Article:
The first two bouts between boxing cornerstones “Sugar” Ray Leonard and Roberto “Manos de Piedra” Duran each took place in stadium, the Olympic Stadium in Montreal, Quebec, Canada (June 20, 1980) and the Superdome in New Orleans, Louisiana (November 25, 1980). The Orange Bowl in Miami, Florida hosted the epic clash between two legendary talents whom we’ve sadly lost to time, Alexis “El Flaco Explosivo” Arguello and Aaron “Hawk” Pryor on November 12, 1982.

Of course, over the years we’ve had various talents such as Manny Pacquiao showcase their abilities in a stadium, yet venues such as the MGM Grand Garden Arena, Mandalay Bay Event Center or the aforementioned T-Mobile Arena usually get the lion’s share of championship contests these days. The point to be made in Saturday’s showdown between Joshua and Povetkin may be the fact that the most popular fighters don’t always have to fight in Las Vegas and most importantly, fans don’t have to be shanked at the ticket booth.

Last Saturday’s bout in Sin City was as it usually was, which is nothing other than capitalism at its very finest. Yes, we all understand that Las Vegas is great at hosting events and that the fun never stops and the drinks are never subjected to a last call. We’re also fully aware that the average fight fan cannot afford fight tickets which start at $500 (which was the case for Canelo/GGG II last weekend) alongside outrageous hotel rates and inflated airfare. The house always wins.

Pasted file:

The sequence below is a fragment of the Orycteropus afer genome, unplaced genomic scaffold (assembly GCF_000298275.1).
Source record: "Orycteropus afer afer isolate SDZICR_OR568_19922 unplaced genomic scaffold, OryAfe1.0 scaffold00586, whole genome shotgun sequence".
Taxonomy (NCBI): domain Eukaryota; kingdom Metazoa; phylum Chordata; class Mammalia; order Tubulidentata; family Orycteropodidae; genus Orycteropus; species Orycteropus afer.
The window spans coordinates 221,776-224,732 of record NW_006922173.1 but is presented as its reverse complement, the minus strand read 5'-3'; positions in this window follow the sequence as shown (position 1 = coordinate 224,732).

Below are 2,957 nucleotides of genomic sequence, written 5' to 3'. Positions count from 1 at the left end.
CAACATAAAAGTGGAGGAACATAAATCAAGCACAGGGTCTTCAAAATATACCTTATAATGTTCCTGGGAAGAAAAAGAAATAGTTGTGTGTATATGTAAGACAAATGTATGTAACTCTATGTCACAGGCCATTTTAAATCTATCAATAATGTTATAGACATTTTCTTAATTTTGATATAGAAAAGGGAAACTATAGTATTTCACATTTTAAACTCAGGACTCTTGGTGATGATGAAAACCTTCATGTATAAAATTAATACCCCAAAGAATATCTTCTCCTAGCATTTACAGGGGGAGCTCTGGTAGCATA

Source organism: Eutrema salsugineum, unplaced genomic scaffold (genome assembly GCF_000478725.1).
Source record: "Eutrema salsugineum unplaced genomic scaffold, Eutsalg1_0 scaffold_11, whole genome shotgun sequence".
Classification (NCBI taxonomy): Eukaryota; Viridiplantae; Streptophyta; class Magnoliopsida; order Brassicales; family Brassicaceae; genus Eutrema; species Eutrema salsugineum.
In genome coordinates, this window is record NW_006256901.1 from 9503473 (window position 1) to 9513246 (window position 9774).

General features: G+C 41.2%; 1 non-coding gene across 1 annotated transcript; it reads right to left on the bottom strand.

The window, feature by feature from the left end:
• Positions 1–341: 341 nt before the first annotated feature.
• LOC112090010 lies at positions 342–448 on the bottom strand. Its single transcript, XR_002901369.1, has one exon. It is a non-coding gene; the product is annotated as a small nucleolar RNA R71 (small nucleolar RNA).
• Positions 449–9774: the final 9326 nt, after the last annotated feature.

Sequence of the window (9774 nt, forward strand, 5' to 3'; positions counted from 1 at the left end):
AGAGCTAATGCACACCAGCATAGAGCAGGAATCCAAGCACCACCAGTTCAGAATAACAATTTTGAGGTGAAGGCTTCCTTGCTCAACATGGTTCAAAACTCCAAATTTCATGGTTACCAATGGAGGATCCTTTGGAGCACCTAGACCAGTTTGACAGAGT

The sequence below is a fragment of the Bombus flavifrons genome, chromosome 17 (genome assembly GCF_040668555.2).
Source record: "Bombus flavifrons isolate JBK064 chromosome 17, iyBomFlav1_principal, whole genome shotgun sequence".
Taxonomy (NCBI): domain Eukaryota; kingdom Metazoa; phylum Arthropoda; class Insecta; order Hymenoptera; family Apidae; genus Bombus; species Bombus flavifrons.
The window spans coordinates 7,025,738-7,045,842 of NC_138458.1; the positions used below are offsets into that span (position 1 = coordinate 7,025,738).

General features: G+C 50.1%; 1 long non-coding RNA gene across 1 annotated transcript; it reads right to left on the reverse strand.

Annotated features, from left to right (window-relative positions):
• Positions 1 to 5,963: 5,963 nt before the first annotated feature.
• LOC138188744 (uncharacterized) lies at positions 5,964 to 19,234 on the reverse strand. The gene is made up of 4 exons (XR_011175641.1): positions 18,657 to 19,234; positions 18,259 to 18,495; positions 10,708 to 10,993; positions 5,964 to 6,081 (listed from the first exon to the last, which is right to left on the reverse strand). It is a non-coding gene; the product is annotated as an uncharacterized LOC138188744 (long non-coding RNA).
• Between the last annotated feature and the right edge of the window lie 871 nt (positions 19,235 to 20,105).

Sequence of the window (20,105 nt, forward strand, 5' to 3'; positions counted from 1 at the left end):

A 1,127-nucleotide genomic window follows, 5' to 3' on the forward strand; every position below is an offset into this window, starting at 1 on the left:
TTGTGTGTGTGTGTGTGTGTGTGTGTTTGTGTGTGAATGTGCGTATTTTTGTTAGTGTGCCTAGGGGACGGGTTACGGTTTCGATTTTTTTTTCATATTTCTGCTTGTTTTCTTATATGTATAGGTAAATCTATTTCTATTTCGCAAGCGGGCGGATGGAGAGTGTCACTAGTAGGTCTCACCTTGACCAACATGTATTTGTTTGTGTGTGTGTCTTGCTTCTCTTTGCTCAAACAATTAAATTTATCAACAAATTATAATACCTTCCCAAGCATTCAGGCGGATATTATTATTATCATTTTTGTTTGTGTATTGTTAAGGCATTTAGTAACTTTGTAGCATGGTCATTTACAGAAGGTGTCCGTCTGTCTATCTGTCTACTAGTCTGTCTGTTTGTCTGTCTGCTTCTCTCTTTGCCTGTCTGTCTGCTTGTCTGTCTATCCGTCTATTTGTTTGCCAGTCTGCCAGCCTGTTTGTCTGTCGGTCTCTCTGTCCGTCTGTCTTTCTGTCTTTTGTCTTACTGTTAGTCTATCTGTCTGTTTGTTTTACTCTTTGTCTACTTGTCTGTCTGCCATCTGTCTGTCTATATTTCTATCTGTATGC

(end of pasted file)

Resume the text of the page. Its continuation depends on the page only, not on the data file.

Golden Boy Promotions supposedly “listened” to offers to host the initial matchup between Canelo and Golovkin, which took place in September of 2017. Dallas Cowboys owner and billionaire Jerry Jones was ready to offer the massive AT&T Stadium as a venue. Canelo fought there once before, in September of 2016 against Liam Smith (KO 9). He also visited Minute Maid Park in Houston in May of 2015. That was a third round pummeling of James Kirkland. It didn’t matter. The money was in the desert and so that’s where they went.

A third matchup with Golovkin held somewhere like Arlington, Texas or perhaps Dodger Stadium in Los Angeles could meet Gennady Golovkin’s wishes to not fight in Vegas again. Tickets may not begin as low as pocket change rates, yet they’d be less expensive than $500 apiece.

Maybe there’s a lesson to be learned with Saturday’s heavyweight bout in London. Will anyone listen, most notably the higher ups of the boxing world? A good time in Las Vegas to some is a mountain of debt to many more. Can the formula be fixed or must we continue to drink it?

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  1. Koolz 04:09pm, 09/22/2018

    I can’t stand…oh well watch the fight.

  2. La Grande Orange 06:41am, 09/22/2018

    Argentine champions,  Victor Galindez and Carlos Monzon had traveling schedules that would be the envy of every member of the 1970’s jet set crowd. Galindez defended his title in places like Rome, New Orleans, Johannesburg, Oslo, Copehagen, Anaheim/Los Angeles, Buenos Aires,  and NYC. Meanwhile, Monzon was logging in some impressive mileage as well, hitting Paris, Copenhagen, NYC, Monaco, Buenos Aires, etc. Nice schedules.